THERE is no harm if the government exercises restraint in seeking help or intervention from other countries in resolving the Marawi City problem; after all, there’s a United Nations resolution on state nonintervention of purely domestic affairs.
Other members of the UN are similarly reminded of UN General Assembly Resolution 2131 (XX), entitled Declaration on the Inadmissibility of Intervention in the Domestic Affairs of States and the Protection of their Independence and Sovereignty, unanimously adopted on December 21, 1965, by 109 votes to none, with one abstention, which enjoins that:
“1. No State has the right to intervene directly or indirectly, for any reason whatsoever, in the internal or external affairs of any other state. Consequently, armed intervention and all other forms of interference or attempted threats against the personalities of the state or its political, economic and cultural elements are condemned.
“2. No State may use or encourage the use of economic, political or any other type of measures to coerce another state in order to obtain from it the subordination of the exercise of its sovereign rights or to secure from it advantages of any kind. Also, no State shall organize, assist, foment, finance, incite or tolerate subversive, terrorist or armed activities directed toward the violent overthrow of the regime of another State or interfere in civil strife in another State.
“3. The strict observance of these obligations is an essential condition to insure that nations live together in peace with one another, since the practice of any form of intervention not only violates the spirit and letter of the Charter of the UN but also leads to the creation of situations which threaten international peace and security.
“5. Every State has an inalienable right to choose its political, economic, social and cultural systems, without interference in any form by another State.
“6. All States shall respect the right of self-determination and independence of peoples and nations, to be freely expressed without any foreign pressure, and with absolute respect for human rights and fundamental freedoms. Consequently, all States shall contribute to the complete elimination of racial discrimination and colonialism in all its forms and manifestations.”
As a founding and Charter member of the UN, the Philippines has an exemplary record in the observance of, and respect for, the noble purposes and principles of this world organization, as well as in the implementation of the Universal Declaration of Human Rights.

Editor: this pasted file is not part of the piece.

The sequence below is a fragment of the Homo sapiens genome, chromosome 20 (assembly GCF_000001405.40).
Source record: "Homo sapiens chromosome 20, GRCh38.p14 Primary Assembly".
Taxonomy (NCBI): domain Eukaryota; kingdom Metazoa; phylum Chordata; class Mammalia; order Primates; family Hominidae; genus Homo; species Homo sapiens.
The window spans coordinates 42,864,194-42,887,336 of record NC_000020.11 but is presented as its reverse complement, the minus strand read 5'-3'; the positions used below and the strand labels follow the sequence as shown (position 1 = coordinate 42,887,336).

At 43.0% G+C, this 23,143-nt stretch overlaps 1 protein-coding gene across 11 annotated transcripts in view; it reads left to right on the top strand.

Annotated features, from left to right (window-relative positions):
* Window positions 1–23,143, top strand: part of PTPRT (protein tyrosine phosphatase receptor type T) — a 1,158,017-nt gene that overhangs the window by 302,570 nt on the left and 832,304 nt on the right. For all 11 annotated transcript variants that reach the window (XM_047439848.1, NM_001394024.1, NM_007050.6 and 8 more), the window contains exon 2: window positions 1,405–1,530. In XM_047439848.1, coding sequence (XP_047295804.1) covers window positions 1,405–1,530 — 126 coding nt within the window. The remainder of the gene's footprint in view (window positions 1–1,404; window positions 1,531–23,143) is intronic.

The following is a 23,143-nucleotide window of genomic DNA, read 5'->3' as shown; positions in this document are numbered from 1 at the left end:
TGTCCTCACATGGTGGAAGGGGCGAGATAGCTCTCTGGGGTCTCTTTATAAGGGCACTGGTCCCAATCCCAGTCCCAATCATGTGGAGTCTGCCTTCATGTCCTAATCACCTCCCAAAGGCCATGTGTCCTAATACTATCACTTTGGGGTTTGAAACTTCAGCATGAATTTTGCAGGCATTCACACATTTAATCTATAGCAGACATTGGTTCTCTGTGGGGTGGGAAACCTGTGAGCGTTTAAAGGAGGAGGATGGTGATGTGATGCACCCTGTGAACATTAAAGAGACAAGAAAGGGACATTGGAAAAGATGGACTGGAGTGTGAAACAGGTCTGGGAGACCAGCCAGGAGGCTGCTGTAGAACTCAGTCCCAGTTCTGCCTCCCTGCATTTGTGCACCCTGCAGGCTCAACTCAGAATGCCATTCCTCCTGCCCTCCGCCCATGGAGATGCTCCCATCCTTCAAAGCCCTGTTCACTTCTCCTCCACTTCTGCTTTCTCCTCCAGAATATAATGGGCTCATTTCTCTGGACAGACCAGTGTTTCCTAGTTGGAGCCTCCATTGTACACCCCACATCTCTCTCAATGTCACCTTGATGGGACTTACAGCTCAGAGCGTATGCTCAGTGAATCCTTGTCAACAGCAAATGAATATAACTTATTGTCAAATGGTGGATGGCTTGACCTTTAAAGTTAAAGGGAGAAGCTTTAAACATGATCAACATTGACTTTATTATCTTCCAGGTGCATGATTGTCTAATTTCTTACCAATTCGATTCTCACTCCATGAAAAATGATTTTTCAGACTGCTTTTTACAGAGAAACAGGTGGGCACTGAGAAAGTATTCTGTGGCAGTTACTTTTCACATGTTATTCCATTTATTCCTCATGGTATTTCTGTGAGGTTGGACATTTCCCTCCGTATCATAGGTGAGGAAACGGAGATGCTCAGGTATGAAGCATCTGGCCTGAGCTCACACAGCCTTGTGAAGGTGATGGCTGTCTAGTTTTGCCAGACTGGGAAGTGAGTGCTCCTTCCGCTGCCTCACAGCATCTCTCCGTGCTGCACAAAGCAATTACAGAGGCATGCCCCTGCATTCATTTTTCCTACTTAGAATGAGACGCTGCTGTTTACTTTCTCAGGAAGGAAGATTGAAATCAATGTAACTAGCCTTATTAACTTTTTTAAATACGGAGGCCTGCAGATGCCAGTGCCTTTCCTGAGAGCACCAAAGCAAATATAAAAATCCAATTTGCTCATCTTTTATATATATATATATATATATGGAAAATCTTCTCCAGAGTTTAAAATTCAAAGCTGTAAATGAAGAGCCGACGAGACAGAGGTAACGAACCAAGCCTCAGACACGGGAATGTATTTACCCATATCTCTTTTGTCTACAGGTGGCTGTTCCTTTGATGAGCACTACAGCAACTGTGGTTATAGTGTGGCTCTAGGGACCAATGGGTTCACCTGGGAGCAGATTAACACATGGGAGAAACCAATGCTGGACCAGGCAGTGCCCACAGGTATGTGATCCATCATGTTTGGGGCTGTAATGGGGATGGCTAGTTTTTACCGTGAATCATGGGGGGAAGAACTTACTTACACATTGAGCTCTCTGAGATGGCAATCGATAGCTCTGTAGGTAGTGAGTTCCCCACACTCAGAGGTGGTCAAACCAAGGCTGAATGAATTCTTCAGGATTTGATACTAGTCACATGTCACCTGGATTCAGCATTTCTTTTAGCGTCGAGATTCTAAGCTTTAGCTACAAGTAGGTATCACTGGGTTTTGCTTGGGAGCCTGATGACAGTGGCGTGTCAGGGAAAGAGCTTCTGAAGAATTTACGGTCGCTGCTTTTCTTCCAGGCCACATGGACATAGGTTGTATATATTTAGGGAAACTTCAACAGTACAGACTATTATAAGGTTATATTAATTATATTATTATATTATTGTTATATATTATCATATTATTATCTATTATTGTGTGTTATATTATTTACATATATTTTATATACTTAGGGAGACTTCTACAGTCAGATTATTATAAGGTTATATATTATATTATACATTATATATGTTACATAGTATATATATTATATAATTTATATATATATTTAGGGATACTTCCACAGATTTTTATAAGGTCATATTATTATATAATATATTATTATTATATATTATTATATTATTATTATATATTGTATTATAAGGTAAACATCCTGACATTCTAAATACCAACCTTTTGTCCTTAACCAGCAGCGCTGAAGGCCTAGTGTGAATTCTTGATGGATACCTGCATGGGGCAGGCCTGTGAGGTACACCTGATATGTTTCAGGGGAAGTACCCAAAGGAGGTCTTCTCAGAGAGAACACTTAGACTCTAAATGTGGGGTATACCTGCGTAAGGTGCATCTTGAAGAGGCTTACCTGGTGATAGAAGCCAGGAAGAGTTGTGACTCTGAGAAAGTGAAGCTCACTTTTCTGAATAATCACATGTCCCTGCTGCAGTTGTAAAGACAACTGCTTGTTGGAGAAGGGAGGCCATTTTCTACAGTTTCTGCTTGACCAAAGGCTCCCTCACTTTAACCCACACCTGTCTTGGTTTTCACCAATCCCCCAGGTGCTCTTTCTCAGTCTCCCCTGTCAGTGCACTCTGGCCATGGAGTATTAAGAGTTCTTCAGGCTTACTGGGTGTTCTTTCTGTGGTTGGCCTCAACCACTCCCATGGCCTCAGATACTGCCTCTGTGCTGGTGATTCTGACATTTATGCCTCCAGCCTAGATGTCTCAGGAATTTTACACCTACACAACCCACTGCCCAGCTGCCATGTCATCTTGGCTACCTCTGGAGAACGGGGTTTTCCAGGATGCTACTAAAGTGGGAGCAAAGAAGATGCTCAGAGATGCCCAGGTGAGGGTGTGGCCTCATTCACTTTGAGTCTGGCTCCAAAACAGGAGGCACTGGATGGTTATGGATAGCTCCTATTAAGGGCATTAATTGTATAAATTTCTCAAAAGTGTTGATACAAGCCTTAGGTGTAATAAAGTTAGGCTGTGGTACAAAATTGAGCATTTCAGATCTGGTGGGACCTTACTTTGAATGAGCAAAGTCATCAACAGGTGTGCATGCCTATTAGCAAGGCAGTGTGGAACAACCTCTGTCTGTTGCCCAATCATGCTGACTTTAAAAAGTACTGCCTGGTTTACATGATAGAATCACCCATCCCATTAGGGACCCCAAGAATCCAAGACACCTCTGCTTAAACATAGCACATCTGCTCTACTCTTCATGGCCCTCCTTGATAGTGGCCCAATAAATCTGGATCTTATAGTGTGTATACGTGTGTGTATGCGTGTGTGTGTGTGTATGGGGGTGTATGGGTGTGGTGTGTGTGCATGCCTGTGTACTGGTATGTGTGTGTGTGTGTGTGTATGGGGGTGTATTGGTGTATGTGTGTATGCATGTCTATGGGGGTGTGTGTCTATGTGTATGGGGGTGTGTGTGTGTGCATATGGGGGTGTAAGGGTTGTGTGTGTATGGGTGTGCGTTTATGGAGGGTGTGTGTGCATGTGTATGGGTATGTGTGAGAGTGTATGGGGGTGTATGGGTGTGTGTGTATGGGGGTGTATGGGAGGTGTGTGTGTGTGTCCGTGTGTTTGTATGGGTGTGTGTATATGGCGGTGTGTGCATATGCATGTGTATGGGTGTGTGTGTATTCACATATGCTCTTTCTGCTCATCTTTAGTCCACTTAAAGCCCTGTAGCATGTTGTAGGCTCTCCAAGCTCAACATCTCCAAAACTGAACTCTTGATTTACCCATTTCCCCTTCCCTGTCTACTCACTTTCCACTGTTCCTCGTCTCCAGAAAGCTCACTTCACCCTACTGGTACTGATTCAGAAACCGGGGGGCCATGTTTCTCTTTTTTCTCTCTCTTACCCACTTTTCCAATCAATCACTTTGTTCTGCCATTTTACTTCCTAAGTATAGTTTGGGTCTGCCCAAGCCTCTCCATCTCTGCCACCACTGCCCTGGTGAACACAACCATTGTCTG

The problem in Mindanao, now under martial law, is purely an internal affair. The limitations, under which friendly states may cooperate in the solution of a domestic affair, are clear. As a UN member and as a Third World nation, the Philippines maintains friendship, understanding, support and cooperation of all other states to achieve national unity and socioeconomic development of its people, but not at the expense of national sovereignty and territorial integrity.
Since it became a fully independent and sovereign nation, the country has remarkably done its domestic affairs, particularly its problems of national unity and socioeconomic development, with a balanced application of state powers, taking into full consideration the interplay of diverse ideas borne by its historical traditions and its peculiar Constitutional system.
In the search of a just, fair, dignified and peaceful solution to the problems in the Southern Philippines, over which the Islamic Foreign Ministers Conference and its secretary-general have expressed concern since early-1973, the country has always adhered to the following Constitutional principles and policies:
“1. The Philippines is a republican state. Sovereignty resides in the people and all government authority emanates from them.
“2. The Philippines renounces war as an instrument of national policy, adopts the generally accepted principles of international law as part of the land, and adheres to the policy of peace, equality, justice, freedom, cooperation and amity with all nations.
“3. The State shall guarantee and promote autonomy of local government units, especially the barrio, to ensure their fullest development as self-reliant communities.”
There are now 103,831,547 Filipinos based on the latest UN estimates, the equivalent of 1.38 percent of the total world population, and thus ranks the Philippines the 13th most populous country in the world.
As a constitutional democracy, the country looks on its 1987 Constitution as the fundamental law of the land. It may be worthwhile noting that distinguished Muslim brothers from Mindanao helped in framing the Constitution.
There is no official state religion in the Philippines. The Philippines has declared itself a secular state in the Constitution, or in the Revolutionary Charter of the First Philippine Republic in 1898. Since then, the fundamental freedom of religious belief and worship has been reaffirmed and enshrined in the Philippine Constitutions of 1935, 1973 and 1987.
In retrospect, it’s prudent to react rationally rather than instinctively on any armed conflict, such as the Marawi City incident.
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